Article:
It was, as one departing journalist put it, probably the biggest clear out of talent in the history of Australian journalism.
At around 3pm yesterday, staffers at The Sydney Morning Herald began being summoned to level five of Fairfax’s Pyrmont HQ to discover if they had been granted redundancy. By the time the announcements were done it was clear the paper would never be the same again. Hundreds of years of experience is walking out the door starting Friday. A similar exodus is underway at The Age and The Canberra Times — read Crikey‘s current list here.
At the Herald, Australia’s oldest newspaper, around 70 editorial staffers have now received the long white envelope containing a hefty redundancy payout. Some have been knocked back but most who applied were given the go-ahead.
Among those departures announced yesterday were senior business columnist Ian Verrender, urban affairs editor Matthew Moore, media writer Julian Lee and Good Weekend feature writer Greg Bearup. Colour writing specialist John Huxley is leaving after 26 years; former political correspondent David Humphries after 17. The paper’s health editor, Julie Robotham, is going as is health correspondent Mark Metherell. Arts editor Clare Morgan and crime editor Geesche Jacobsen are going too.
Get Crikey FREE to your inbox every weekday morning with the Crikey Worm.
“It was weird,” said one. “There was a sense of relief and sadness. Sadness because so many people are leaving and relief that those who have made plans can move on.”
“It was a deeply emotional day,” said another. An Australian Story camera crew was there filming for an upcoming special on Malcolm Brown, who is retiring after 40 years at the SMH.
The paper’s highly-regarded business section has been particularly hard hit. As well as Verrender, whose weekend SMH column was a must-read for his ability to cut through corporate spin, Elisabeth Sexton, Annette Sampson, Leonie Lamont and Scott Rochfort are departing.
Progressive hero David Marr, social affairs veteran Adele Horin and education editor Andrew Stevenson had already announced their departures.
“It’s really sad,” said one departing journo, who has spent over two decades at the paper. “I’m not sure if it can recover — they’ve killed off a lot of the spirit.
“You’ll have a lot of people scrambling to fill the paper. My theory is the paper won’t even publish a Monday to Friday edition in 18 months.”
Most of those going at the Herald concurred the process had been handled sensitively and professionally. One departing scribe, however, was peeved at being “congratulated” for receiving redundancy.
Younger journalists are understood to be upset that so many of their mentors are on the way out. There’s little doubt among Herald insiders that there will be less time and resources available for the investigative work the paper prides itself on.
“In the new environment people will inevitably be judged more on productivity than quality,” said one departing scribe.
At The Age, high-profile staffers set to go include associate editor and keen ALP chronicler Shaun Carney, former Washington correspondent Simon Mann, weekday editor Mike van Niekerk and arts writer Raymond Gill. Senior writers Ian Munro, Jo Chandler, Farah Farouque, Gary Tippet, Julie Szego and Nicole Brady are going. So is senior editor Gary Munro and experienced business writers Ian McIlwraith and Phil Hopkins. Sixty editorial staffers in total are understood to be leaving.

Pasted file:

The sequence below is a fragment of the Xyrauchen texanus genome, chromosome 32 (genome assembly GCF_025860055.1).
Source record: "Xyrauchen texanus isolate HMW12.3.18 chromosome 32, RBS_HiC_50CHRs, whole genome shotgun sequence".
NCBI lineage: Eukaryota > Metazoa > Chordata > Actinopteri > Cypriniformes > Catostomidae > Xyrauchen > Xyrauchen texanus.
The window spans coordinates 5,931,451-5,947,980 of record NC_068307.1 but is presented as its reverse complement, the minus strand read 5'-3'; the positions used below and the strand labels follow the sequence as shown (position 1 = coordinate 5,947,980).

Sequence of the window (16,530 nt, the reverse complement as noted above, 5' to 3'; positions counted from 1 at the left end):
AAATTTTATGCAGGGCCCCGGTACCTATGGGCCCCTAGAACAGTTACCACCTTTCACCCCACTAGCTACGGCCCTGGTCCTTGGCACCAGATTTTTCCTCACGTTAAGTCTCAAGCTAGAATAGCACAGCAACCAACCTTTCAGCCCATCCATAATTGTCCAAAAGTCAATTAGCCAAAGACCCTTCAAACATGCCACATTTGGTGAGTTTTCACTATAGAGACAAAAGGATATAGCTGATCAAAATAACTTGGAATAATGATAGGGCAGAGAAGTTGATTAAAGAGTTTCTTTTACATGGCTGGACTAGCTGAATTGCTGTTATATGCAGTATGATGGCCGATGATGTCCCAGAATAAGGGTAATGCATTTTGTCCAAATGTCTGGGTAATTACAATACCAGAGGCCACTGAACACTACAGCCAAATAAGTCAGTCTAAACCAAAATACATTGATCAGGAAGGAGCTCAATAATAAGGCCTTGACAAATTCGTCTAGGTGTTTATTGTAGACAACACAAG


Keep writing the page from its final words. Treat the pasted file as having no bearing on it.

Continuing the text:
Newsroom moles reported farewell cards were being circulated this morning for Epicure editor Jane Willson, police rounds gun Paul Millar and Gary Munro. This humorous tweet from Karl Quinn yesterday documented deputy arts editor Mark Ellis’ elation at the receipt of his successful redundancy. Experienced art department legends Frank (“the littlest cowboy”) Maiorana, Judy Green and Christina Carter are also upping sticks.
As Crikey today reports, Mann will — as of early next year — become the editor of Margaret Simons’ new university-based online journalism venture The Citizen. The departure of the tenacious Willson will add to fears that Sydney based food-tsar Lisa Hudson’s plans for a consolidated pan-Metro Media foodie insert may soon be announced.
Age staff will converge on regular watering hole Saint & Rogue in Little Collins Street tomorrow night to bid farewell to those who are going. The SMH crew is gathering at The Shelbourne on Sussex Street after deadline tonight.
In the nation’s capital, the atmosphere in The Canberra Times newsroom was sombre as those who had applied for redundancy were summoned into editor Rod Quinn’s office one by one and the door was closed. One staff member approved for redundancy is long-term and much-respected cartoonist Ian Sharpe, whose graceful daubings have featured in the paper for decades.
“The Canberra Times has been my life for the past 24 years, I leave with mixed feelings. Yes, it will be a bit of a wrench,” Sharpe told Crikey.
Many of those summoned to meet Quinn yesterday were told they would not receive a redundancy (the program has been oversubscribed). Morale at Fyshwick is said to be low.
“It’s been absolutely miserable, people are despondant, I’ve never known anything like it,” one newsroom source told Crikey. Another said: “Everyone’s just hating what’s going on.”
Almost all of the night subs desk (11 subs) applied for redundancy, although some were knocked back yesterday.